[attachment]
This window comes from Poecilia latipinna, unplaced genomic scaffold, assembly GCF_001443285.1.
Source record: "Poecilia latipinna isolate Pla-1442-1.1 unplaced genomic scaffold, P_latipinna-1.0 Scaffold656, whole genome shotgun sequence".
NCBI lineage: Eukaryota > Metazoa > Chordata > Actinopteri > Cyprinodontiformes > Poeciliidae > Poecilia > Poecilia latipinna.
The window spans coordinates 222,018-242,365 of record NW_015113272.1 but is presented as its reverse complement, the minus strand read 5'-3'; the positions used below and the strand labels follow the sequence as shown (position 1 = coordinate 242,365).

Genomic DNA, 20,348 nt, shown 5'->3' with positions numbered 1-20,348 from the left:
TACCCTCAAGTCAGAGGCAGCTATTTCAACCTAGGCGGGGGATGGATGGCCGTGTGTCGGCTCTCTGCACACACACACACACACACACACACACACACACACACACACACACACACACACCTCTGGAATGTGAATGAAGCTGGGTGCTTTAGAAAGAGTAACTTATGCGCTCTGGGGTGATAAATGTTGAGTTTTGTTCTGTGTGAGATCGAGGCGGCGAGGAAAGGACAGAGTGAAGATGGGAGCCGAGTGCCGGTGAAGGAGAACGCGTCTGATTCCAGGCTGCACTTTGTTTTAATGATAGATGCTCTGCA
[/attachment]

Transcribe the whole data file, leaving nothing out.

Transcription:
This window comes from Poecilia latipinna, unplaced genomic scaffold, assembly GCF_001443285.1.
Source record: "Poecilia latipinna isolate Pla-1442-1.1 unplaced genomic scaffold, P_latipinna-1.0 Scaffold656, whole genome shotgun sequence".
NCBI lineage: Eukaryota > Metazoa > Chordata > Actinopteri > Cyprinodontiformes > Poeciliidae > Poecilia > Poecilia latipinna.
The window spans coordinates 222,018-242,365 of record NW_015113272.1 but is presented as its reverse complement, the minus strand read 5'-3'; the positions used below and the strand labels follow the sequence as shown (position 1 = coordinate 242,365).

Genomic DNA, 20,348 nt, shown 5'->3' with positions numbered 1-20,348 from the left:
TACCCTCAAGTCAGAGGCAGCTATTTCAACCTAGGCGGGGGATGGATGGCCGTGTGTCGGCTCTCTGCACACACACACACACACACACACACACACACACACACACACACACACACACACCTCTGGAATGTGAATGAAGCTGGGTGCTTTAGAAAGAGTAACTTATGCGCTCTGGGGTGATAAATGTTGAGTTTTGTTCTGTGTGAGATCGAGGCGGCGAGGAAAGGACAGAGTGAAGATGGGAGCCGAGTGCCGGTGAAGGAGAACGCGTCTGATTCCAGGCTGCACTTTGTTTTAATGATAGATGCTCTGCA